Advertisement
YOU ARE HERE: LAT HomeCollectionsOsama
IN THE NEWS

Osama

FEATURED ARTICLES
OPINION
May 3, 2011
The dramatic killing of Osama bin Laden after a 40-minute gun battle in a Pakistani hill station mansion is, as President Obama rightly said, a triumph of justice. It is a symbolic and historic milestone in the war on terror, marking the end of a frustrating, decade-long manhunt. By continuing to pursue Bin Laden years after 9/11, the United States sought to demonstrate that it has staying power and won't be outlasted by its enemies, including Bin Laden and his successors. That's an important message from a country with a reputation for losing interest in its overseas entanglements before they are fully resolved.
ARTICLES BY DATE
NATIONAL
March 26, 2014 | By Tina Susman
NEW YORK -- In a quick decision, a jury convicted Osama bin Laden's son-in-law of conspiring to kill Americans in his role as the angry voice of Al Qaeda after the terror attacks of Sept. 11, 2001. Sulaiman abu Ghaith, 48, faces life in prison when he is sentenced Sept. 8. The case has given the public its first and possibly only chance to watch a terrorism trial related to the 2001 attacks unfold in civilian court. Unlike other high-profile terrorism suspects accused of crimes arising from the attacks, Abu Ghaith bypassed the U.S. military prison in Guantanamo Bay, Cuba, after his arrest last year.
Advertisement
NATIONAL
September 5, 2012 | By David Horsey
Republicans not only have to compete with the star power of Michelle Obama, it just may be that they have set a trap for themselves by making the central question of the 2012 presidential campaign, "Are you better off now than you were four years ago?" At their convention in Charlotte, N.C., this week, the Democrats, from the first lady on down, are responding to that question with some pretty sharp answers. Here's the most succinct one: "GM is alive and Osama bin Laden is dead. " It's a great bumper sticker line and has the added advantage of deeper resonance.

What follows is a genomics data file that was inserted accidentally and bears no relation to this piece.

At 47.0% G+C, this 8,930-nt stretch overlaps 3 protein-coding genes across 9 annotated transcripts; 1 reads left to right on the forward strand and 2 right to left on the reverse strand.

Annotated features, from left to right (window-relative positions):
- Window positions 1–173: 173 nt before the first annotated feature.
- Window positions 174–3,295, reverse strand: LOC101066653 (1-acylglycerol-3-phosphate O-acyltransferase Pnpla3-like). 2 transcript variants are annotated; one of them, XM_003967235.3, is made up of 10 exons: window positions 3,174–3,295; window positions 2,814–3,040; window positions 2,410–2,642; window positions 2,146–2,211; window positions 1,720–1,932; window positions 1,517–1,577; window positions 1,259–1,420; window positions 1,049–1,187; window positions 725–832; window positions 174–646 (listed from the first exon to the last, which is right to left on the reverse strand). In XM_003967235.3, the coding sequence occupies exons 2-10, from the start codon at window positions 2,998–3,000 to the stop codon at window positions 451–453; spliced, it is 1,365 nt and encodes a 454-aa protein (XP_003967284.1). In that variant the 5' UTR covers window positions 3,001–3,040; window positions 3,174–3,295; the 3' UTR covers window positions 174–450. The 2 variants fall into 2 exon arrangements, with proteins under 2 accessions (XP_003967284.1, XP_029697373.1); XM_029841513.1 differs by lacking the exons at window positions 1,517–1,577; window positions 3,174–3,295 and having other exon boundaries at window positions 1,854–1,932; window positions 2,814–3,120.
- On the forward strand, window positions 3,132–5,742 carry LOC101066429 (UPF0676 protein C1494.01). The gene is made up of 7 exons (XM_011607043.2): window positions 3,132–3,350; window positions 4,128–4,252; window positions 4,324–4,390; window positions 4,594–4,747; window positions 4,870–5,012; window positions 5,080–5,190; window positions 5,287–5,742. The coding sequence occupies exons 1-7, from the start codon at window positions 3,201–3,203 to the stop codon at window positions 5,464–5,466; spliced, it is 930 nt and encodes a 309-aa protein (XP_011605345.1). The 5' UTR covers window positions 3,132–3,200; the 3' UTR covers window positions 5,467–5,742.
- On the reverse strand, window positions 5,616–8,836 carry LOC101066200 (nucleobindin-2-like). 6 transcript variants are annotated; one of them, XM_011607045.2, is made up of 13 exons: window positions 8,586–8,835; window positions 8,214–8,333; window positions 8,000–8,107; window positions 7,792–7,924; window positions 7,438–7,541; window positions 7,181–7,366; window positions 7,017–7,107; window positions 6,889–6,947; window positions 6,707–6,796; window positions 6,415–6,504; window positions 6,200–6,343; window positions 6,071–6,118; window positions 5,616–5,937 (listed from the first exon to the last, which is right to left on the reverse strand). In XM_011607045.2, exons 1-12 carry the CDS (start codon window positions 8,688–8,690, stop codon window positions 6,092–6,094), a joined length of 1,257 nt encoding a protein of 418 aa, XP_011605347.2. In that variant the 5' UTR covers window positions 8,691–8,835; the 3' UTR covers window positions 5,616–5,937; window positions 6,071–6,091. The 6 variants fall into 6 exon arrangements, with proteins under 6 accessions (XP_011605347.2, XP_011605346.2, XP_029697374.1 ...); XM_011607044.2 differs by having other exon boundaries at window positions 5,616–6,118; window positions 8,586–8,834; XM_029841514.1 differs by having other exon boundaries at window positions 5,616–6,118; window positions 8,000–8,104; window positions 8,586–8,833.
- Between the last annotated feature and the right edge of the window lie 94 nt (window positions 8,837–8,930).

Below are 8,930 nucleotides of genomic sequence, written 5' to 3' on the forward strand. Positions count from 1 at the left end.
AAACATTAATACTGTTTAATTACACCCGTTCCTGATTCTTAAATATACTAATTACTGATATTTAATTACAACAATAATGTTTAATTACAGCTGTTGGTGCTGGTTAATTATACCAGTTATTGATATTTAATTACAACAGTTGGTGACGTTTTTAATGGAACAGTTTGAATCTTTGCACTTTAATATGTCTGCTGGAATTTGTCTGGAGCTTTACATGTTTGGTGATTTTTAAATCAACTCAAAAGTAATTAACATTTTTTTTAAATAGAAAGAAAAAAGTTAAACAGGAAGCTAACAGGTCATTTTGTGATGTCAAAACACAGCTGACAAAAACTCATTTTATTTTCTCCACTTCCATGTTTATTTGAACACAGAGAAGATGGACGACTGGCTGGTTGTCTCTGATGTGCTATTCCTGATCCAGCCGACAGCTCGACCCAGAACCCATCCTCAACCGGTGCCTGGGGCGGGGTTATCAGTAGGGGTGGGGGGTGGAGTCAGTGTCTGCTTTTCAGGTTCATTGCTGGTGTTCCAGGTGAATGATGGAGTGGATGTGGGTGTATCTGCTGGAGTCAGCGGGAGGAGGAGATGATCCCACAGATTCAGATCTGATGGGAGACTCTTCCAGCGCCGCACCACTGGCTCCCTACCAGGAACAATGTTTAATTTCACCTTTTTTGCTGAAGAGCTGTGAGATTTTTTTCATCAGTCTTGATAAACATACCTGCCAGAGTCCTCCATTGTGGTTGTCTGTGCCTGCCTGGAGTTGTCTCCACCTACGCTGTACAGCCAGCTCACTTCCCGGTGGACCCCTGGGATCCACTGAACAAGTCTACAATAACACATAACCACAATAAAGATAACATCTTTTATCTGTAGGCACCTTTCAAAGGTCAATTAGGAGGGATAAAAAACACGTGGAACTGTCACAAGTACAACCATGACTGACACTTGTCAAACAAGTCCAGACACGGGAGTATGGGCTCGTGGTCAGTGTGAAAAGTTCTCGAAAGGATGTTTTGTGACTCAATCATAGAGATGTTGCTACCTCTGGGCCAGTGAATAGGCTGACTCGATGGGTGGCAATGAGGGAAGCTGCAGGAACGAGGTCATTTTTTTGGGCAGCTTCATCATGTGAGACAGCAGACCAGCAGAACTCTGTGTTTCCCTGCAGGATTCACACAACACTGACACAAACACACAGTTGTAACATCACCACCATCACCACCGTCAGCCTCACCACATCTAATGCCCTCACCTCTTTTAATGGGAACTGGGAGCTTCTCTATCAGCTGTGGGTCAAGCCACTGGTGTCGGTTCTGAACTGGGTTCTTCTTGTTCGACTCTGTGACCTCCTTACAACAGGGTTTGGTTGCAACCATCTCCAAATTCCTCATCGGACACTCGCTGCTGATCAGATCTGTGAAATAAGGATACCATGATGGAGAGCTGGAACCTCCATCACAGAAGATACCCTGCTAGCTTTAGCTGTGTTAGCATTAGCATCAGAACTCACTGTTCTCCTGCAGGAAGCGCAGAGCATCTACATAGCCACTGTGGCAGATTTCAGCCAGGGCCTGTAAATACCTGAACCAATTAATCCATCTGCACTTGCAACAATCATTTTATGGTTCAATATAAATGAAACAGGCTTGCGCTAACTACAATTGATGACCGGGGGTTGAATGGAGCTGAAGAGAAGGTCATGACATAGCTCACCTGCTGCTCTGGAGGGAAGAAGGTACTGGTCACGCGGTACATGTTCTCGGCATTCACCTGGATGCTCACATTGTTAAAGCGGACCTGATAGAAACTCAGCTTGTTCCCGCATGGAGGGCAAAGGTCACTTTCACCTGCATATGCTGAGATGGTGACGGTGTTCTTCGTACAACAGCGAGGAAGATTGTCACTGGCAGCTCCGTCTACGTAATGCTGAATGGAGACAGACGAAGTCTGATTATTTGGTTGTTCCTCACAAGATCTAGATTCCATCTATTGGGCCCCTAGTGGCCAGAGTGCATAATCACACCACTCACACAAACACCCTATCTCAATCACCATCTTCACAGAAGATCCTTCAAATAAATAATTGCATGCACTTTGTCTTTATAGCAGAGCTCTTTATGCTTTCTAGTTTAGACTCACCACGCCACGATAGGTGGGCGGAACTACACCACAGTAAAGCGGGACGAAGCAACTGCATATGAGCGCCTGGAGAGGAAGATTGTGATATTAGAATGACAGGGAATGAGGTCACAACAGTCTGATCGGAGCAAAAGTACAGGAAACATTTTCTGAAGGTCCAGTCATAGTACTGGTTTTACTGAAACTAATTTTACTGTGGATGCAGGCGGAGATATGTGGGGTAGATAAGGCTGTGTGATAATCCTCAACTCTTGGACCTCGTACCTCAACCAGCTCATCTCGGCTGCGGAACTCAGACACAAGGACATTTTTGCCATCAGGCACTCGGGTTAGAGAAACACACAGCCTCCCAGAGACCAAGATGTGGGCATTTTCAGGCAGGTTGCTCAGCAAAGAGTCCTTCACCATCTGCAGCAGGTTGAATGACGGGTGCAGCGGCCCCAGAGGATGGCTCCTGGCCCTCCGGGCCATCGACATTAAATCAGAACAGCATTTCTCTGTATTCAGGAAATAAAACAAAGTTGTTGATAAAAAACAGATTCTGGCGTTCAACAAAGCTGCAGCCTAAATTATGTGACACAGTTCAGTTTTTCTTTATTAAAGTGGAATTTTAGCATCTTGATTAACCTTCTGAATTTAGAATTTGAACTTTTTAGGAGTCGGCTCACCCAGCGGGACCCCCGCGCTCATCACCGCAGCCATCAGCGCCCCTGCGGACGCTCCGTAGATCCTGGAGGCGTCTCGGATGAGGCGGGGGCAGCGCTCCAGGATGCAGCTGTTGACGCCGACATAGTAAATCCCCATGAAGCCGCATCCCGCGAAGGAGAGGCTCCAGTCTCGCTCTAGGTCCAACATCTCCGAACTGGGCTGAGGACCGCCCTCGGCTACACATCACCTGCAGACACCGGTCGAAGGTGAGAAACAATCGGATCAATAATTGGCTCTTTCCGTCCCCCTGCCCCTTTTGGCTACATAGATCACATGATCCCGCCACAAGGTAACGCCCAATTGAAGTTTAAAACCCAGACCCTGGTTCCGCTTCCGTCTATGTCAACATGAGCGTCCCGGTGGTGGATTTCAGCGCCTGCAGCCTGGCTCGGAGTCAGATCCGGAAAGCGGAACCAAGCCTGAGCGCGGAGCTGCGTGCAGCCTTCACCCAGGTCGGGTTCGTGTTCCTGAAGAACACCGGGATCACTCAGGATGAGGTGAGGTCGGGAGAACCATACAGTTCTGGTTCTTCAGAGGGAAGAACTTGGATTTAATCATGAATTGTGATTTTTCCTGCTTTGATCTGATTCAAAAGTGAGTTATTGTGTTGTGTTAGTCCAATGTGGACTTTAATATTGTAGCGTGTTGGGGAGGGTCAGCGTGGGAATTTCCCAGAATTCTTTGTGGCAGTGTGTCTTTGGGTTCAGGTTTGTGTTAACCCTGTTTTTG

NATIONAL
March 25, 2014 | By Tina Susman
NEW YORK - Jurors on Tuesday begin deliberating the fate of a former Al Qaeda spokesman portrayed by lawyers as either a hardened terrorist buoyed by the Sept. 11, 2001, attacks or an innocent cleric accidentally drawn into Osama bin Laden's orbit. The case of Sulaiman abu Ghaith, a son-in-law of Bin Laden, has given the public its first and possibly only chance to watch a terrorism trial related to the 2001 attacks unfold in civilian court. Unlike other high-profile terrorism suspects accused of crimes arising from the attacks, Abu Ghaith bypassed the U.S. military prison in Guantanamo Bay, Cuba, after his arrest last year.
WORLD